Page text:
How to handle food after a power outage

Using thermometers in your fridge and freezer is a good idea
By Carole Howell
How to handle food after a power outage

We know that after extreme weather causes a power outage, our electric cooperatives are swifter than anyone in restoring our electricity. But we do experience some extended outages of two or three days or more. Unless you have a home generator sized to power your refrigerator and freezer, you face the unhappy prospect that your pricey food supply is now soggy and spoiled.

Sadly, after a long stretch without refrigeration, many of our valuable groceries should simply be introduced to the trashcan.

Salmonella, shigella, and e. coli are just a few of the dangerous bacteria that can grow in food. Some folks find out the hard way that you just can't salvage some foods after they've been without refrigeration. According to WebMD, pregnant women, young children, older adults and people with impaired immune systems are particularly at risk for severe symptoms.

The good news is that some foods can be saved.

According to Ben Chapman, assistant professor and food safety specialist with North Carolina State University, most food-borne pathogens can grow rapidly in food if it's kept in temperatures of more than 41 degrees F.

In general, your risk decreases if your power is off no more than two hours, especially if you don't open the refrigerator door. Chapman strongly advises using thermometers in both your refrigerator and freezer so you can be sure you know the exact temperature before and after the power outage. It's the only way to really know how warm your food has become.

"Most food-borne pathogens don't grow at freezer temps, so frozen food may be safely refrozen if the food still contains ice crystals or is at 41 degrees F. or below," says Chapman. "Check your thermometer and evaluate each item separately. Partial thawing and refreezing may reduce the quality of some food, but the food won't be any riskier if it remains below 41degrees."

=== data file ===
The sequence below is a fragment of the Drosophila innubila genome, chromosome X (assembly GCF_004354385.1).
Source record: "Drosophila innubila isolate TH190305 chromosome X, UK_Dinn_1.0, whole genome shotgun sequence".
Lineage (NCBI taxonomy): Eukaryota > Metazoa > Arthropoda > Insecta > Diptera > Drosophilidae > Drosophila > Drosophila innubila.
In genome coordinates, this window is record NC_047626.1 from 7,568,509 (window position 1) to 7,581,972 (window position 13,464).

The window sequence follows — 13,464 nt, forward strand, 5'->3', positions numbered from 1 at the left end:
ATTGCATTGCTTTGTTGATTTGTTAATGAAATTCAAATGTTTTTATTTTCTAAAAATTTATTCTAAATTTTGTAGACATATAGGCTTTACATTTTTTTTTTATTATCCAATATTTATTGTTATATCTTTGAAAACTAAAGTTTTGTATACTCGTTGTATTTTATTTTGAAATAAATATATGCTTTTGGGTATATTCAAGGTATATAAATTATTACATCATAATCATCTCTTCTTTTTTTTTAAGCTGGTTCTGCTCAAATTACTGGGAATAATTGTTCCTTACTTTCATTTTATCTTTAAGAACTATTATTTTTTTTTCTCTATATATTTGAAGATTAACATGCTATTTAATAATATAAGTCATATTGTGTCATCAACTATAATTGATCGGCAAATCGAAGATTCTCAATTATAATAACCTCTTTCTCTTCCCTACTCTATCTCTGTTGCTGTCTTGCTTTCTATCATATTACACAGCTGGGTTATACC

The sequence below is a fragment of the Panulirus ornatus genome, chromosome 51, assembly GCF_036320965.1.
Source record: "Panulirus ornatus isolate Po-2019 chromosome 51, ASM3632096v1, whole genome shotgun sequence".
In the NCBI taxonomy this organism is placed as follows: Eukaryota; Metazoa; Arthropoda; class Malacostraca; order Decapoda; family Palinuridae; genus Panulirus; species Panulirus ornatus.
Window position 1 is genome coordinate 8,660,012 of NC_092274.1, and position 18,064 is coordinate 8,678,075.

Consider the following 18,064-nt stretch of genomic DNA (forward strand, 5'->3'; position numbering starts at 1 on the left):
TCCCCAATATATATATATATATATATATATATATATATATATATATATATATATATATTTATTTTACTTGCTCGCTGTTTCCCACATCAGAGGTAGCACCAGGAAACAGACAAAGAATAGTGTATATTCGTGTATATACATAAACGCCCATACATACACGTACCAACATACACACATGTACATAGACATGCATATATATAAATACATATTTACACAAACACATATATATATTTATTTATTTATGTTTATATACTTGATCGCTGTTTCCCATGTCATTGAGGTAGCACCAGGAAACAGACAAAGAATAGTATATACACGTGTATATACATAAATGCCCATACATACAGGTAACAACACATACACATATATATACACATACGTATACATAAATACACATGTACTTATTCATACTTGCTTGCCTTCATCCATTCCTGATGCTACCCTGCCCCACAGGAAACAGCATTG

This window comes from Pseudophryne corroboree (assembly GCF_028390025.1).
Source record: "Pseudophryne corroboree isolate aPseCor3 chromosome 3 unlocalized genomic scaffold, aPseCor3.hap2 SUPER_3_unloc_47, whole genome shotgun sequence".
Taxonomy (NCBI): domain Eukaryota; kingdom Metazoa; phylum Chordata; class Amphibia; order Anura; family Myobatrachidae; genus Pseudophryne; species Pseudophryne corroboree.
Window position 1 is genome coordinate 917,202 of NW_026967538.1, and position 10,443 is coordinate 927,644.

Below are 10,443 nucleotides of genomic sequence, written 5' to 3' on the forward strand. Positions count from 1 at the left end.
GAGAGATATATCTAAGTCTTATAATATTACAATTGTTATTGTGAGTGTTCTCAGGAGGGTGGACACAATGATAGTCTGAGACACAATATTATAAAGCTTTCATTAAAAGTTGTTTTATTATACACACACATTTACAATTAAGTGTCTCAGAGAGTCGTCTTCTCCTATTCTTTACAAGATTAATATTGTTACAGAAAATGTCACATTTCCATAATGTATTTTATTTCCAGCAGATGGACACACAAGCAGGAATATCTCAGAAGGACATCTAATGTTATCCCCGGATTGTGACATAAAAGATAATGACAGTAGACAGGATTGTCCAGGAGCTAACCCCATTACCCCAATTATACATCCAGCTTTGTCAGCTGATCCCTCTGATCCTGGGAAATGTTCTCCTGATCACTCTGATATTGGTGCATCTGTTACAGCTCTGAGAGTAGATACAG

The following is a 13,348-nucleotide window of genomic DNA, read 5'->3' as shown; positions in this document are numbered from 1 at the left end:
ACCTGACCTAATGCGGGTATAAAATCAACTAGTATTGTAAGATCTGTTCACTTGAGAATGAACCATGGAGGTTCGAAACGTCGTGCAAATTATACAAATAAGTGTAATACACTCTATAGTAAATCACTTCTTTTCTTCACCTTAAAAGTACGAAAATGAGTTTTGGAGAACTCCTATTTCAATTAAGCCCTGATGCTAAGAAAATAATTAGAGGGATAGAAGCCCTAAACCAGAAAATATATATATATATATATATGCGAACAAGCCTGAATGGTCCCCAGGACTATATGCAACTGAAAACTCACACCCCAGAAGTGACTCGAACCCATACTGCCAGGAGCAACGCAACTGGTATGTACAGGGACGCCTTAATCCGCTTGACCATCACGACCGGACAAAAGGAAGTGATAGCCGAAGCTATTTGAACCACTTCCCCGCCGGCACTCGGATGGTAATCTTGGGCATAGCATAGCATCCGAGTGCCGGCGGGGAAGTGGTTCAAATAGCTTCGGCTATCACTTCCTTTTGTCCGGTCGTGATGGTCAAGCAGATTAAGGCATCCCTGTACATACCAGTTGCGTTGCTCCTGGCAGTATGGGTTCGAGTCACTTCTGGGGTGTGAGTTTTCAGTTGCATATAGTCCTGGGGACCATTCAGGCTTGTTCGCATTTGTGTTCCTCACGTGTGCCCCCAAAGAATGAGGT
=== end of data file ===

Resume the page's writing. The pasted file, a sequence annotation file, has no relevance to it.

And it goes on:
As a safeguard, Chapman recommends stocking your freezer with plastic food containers and milk jugs filled with water to keep your temperatures colder longer. Remember that water expands when it freezes, so don't fill containers to the brim.

After a prolonged outage, the USDA Food Safety and Inspection Service recommends the following:

Discard

Raw or leftover cooked meat, poultry, fish or seafood

Soy meat substitutes

Thawing meat or poultry

Meat, tuna, shrimp, chicken or egg salad

Gravy, stuffing, broth

Lunchmeats, hot dogs, bacon, sausage, dried beef

Pizza with any topping

Canned hams labeled "keep refrigerated"

Canned meats and fish, opened

Soft cheeses: blue/bleu, Roquefort, Brie, Camembert, cottage, cream, Edam, Monterey Jack, ricotta, mozzarella, Muenster, Neufchatel, queso blanco, queso fresco

Shredded cheeses

Low fat cheeses

Milk, cream, sour cream, buttermilk, evaporated milk, yogurt, eggnog, soymilk

Baby formula, opened

Fresh eggs, hard-cooked in shell, egg dishes, egg products

Custards and puddings

Casseroles, soups, stews

Fresh fruits, cut-up

Opened mayonnaise, tartar sauce, horseradish (if held over 50 degrees F. for more than eight hours)

Fish sauces (oyster sauce)

Opened creamy-based dressings

Spaghetti sauce, opened jar

Refrigerator biscuits, rolls, cookie dough

Cooked pasta, rice, potatoes

Pasta salads

Fresh pasta with mayonnaise or vinaigrette

Cheesecake

Pastries, cream-filled

Pies: custard, cheese-filled, chiffon, quiche

Greens, pre-cut, pre-washed, packaged

Vegetables, cooked

Vegetable juice, opened

Baked potatoes

Commercial garlic in oil

Potato salad

Safe

Cheddar, Colby, Swiss, Parmesan, Provolone, Romano

Processed cheeses

Grated Parmesan, Romano, or combination (in can or jar)

Butter and margarine

Fruits

Fruit juices, opened

Canned fruits, opened

Fresh whole fruits, coconut, raisins, dried fruits,

Candied fruits, dates

Peanut butter

Jelly, relish, taco sauce, mustard, catsup, olives, pickles

Worcestershire, soy, barbecue, Hoisin sauces

Opened vinegar-based dressings

Bread, rolls, cakes, muffins, quick breads, tortillas

Breakfast foods such as waffles, pancakes, bagels

Pies, fruit

Fresh mushrooms, herbs, spices

Vegetables, raw, whole

The North Carolina Cooperative Extension Service has a helpful website with food safety information and other advice for preparing for natural disasters. You can even download a workbook for gathering your emergency information and contacts. Visit their website at www.ces.ncsu.edu/disaster.

About the Author

Carole Howell is an independent writer and amateur muscadine grower in Lincoln County. You can read more about her at walkerbranchwrites.com

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